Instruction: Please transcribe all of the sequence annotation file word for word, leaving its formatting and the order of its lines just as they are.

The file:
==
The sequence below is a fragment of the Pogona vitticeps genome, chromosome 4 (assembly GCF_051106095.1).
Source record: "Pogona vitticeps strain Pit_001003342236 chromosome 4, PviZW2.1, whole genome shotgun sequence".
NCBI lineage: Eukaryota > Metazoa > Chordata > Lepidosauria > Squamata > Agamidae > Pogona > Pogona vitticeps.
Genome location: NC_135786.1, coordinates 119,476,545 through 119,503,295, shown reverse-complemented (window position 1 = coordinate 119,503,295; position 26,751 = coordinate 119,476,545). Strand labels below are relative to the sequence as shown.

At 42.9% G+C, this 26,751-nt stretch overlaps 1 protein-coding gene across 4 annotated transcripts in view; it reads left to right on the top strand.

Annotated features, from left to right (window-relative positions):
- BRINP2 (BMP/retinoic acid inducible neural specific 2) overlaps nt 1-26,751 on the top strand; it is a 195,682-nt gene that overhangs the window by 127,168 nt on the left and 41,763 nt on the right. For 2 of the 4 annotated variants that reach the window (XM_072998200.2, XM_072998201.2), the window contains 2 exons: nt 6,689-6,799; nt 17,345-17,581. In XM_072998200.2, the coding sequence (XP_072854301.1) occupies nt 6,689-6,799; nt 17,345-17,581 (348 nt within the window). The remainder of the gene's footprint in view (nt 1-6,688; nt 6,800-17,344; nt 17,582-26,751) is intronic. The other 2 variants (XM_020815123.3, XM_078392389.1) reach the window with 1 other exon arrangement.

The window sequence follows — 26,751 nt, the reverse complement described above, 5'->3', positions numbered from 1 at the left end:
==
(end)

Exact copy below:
The sequence below is a fragment of the Pogona vitticeps genome, chromosome 4 (assembly GCF_051106095.1).
Source record: "Pogona vitticeps strain Pit_001003342236 chromosome 4, PviZW2.1, whole genome shotgun sequence".
NCBI lineage: Eukaryota > Metazoa > Chordata > Lepidosauria > Squamata > Agamidae > Pogona > Pogona vitticeps.
Genome location: NC_135786.1, coordinates 119,476,545 through 119,503,295, shown reverse-complemented (window position 1 = coordinate 119,503,295; position 26,751 = coordinate 119,476,545). Strand labels below are relative to the sequence as shown.

At 42.9% G+C, this 26,751-nt stretch overlaps 1 protein-coding gene across 4 annotated transcripts in view; it reads left to right on the top strand.

Annotated features, from left to right (window-relative positions):
- BRINP2 (BMP/retinoic acid inducible neural specific 2) overlaps nt 1-26,751 on the top strand; it is a 195,682-nt gene that overhangs the window by 127,168 nt on the left and 41,763 nt on the right. For 2 of the 4 annotated variants that reach the window (XM_072998200.2, XM_072998201.2), the window contains 2 exons: nt 6,689-6,799; nt 17,345-17,581. In XM_072998200.2, the coding sequence (XP_072854301.1) occupies nt 6,689-6,799; nt 17,345-17,581 (348 nt within the window). The remainder of the gene's footprint in view (nt 1-6,688; nt 6,800-17,344; nt 17,582-26,751) is intronic. The other 2 variants (XM_020815123.3, XM_078392389.1) reach the window with 1 other exon arrangement.

The window sequence follows — 26,751 nt, the reverse complement described above, 5'->3', positions numbered from 1 at the left end: